A band’s third album tells a lot about its career and whether or not the musicians will cave to pressure to write popular songs, wander off in a weird direction or write lethargically about life on a tour bus.
Maynard James Keenan, singer and songwriter for Tool, A Perfect Circle and Puscifer, contradicts himself for fun and puts his quirky humor into an important project with Money Shot.
The band takes the music, the songwriting and the process seriously. But fans will have to get past over-the-top country-living jokes and juvenile song titles first. Those who survived V is for Vagina and Donkey Punch the Night Away are ready for Money Shot. (I didn’t forget Conditions of My Parole, here. That album doesn’t have the same juvenile feel to me.)
Money Shot would be the closest thing to a throwaway track for me on this album. At two and a half minutes long, it’s also one of the shortest. I skipped it altogether in the first — and there were many — spin. When I forced myself to get past its implication, I listened closer, hearing a tension that pervades Keenan’s career: That state of being torn between doing what you love, creating something important, and making a living.
“You used to be driven by mission and lust, now it’s just all compensation.” –lyrics in “Money Shot.” This, of course, could be a calling out of other artists or others’ expectations…. (Notice there hasn’t been a new Tool album in a while?)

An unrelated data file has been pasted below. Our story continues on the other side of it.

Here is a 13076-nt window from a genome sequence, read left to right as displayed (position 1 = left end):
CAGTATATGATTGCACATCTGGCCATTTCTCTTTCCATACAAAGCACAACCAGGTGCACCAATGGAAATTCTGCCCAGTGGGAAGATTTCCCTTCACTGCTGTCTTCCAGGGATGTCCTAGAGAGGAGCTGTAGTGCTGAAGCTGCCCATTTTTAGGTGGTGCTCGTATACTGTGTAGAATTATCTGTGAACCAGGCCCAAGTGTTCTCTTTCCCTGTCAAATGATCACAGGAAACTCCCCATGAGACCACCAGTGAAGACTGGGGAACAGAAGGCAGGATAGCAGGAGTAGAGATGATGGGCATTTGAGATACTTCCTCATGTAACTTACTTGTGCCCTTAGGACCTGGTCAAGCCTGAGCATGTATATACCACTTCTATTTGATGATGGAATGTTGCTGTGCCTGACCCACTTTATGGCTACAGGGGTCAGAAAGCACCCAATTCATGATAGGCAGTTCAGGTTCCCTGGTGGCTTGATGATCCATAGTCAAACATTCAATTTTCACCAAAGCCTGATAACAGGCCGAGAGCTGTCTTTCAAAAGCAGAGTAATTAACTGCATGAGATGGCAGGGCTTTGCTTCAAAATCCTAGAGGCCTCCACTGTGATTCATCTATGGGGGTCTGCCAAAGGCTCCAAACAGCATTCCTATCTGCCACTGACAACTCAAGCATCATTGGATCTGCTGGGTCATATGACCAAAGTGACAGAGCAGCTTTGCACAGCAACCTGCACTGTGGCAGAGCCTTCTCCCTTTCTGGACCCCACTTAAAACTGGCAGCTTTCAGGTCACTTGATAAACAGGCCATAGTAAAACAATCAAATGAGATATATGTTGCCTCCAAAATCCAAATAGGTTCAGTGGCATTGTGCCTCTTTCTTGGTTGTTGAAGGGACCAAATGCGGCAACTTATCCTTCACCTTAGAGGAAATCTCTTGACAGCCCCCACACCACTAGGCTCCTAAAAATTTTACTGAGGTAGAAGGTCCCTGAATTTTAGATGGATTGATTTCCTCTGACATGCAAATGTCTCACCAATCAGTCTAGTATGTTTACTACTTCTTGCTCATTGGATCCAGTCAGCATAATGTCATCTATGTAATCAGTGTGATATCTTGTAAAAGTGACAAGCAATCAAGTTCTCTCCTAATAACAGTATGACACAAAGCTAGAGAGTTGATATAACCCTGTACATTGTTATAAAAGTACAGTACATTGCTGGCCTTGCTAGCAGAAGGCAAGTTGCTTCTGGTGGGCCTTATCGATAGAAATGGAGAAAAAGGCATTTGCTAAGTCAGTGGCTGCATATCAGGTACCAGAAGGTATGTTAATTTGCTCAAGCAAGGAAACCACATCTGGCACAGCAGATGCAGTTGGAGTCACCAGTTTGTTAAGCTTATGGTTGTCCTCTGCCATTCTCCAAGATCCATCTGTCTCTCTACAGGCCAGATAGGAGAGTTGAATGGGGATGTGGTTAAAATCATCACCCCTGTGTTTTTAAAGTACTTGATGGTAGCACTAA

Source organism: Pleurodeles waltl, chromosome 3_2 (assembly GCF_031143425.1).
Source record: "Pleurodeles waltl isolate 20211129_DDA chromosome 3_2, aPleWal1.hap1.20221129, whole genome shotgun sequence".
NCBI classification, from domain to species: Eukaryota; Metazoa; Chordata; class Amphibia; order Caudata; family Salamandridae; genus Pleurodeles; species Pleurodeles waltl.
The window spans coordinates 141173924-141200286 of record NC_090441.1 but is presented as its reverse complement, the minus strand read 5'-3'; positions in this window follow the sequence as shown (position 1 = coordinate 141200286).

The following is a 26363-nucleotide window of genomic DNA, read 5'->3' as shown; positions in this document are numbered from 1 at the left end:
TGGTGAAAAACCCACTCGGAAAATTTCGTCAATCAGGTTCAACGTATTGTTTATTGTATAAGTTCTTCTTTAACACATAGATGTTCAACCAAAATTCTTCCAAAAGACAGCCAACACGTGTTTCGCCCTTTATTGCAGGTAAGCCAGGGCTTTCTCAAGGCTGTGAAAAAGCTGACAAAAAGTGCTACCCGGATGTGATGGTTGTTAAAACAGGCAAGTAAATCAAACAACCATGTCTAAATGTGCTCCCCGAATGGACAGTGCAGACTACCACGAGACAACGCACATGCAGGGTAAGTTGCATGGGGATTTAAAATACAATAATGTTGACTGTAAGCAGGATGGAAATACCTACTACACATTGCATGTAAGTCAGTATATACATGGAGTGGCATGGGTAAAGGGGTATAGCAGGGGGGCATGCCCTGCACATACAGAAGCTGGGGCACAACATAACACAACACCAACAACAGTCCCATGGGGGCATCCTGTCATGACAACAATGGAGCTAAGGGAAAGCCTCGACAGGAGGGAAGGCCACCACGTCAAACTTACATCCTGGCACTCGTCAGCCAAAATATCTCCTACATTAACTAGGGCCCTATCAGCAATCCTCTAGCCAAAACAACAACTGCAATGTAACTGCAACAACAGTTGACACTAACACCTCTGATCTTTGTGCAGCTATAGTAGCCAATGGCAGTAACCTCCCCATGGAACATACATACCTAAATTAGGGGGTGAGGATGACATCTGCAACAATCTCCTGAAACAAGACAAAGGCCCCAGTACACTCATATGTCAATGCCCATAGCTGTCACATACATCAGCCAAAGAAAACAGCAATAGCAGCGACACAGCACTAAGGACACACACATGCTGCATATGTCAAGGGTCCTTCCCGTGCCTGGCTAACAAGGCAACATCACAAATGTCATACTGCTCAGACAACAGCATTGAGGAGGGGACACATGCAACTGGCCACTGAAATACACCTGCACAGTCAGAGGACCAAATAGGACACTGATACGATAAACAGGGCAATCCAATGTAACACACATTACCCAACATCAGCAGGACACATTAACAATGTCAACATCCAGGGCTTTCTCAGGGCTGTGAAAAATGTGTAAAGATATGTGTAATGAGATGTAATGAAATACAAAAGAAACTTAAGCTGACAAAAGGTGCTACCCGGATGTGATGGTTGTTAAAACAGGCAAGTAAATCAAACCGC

But the first song that caught me and reminded me instantly why I love Puscifer—and everything it maintains from Tool and A Perfect Circle—was “The Remedy,” where Keenan reverts to problem solver in his lyrics.
“You speak like someone who has never been smacked in the fucking mouth; that’s okay we have the remedy.”
Puscifer in its music wanders through varied influences. I can hear a love of country and blues as well as a familiarity with music created with keyboards and computers. The rhythms let listeners flow from tapping feet to the beat or riding the vocal melodies. And the raw aggression in some of the songwriter’s earlier career songs remains, but it’s much more subtle.
Themes of nature, of looking into the deep wound of the Earth and seeing hope in the cavernous Grand Canyon, are what make this album an important project.
“Simultaneous” at more than six minutes makes an impact. Slid in before the title track, which is spiked in the middle of the 10-song release, the spoken-word song might get missed.
But while fans might skip right over “Simultaneous,” I’m willing to bet its one of Keenan’s favorites. The songwriter has a way with words that always attracted this writer to all of his projects. Give the song your complete attention and interpret it as you would an important poem.
Fans of Puscifer will enjoy Money Shot. You will. I won’t babble on in this review: Go BUY Money Shot. While you’re at it, get tickets to the Nov. 8 show at Cobb Energy Performing Arts Centre because I promise Puscifer live is well worth the money.
It’s, as Keenan said, “more.”
But also, this album brings, “a culmination of all the things I’ve been exposed to and inspired by over the years,” Keenan said. “That combination of the digital programming combined with that acoustic element of the harmonies…. Trying to find that actual pulse, that breath of life within the digital landscape — and then just going ahead and bringing it in for real.”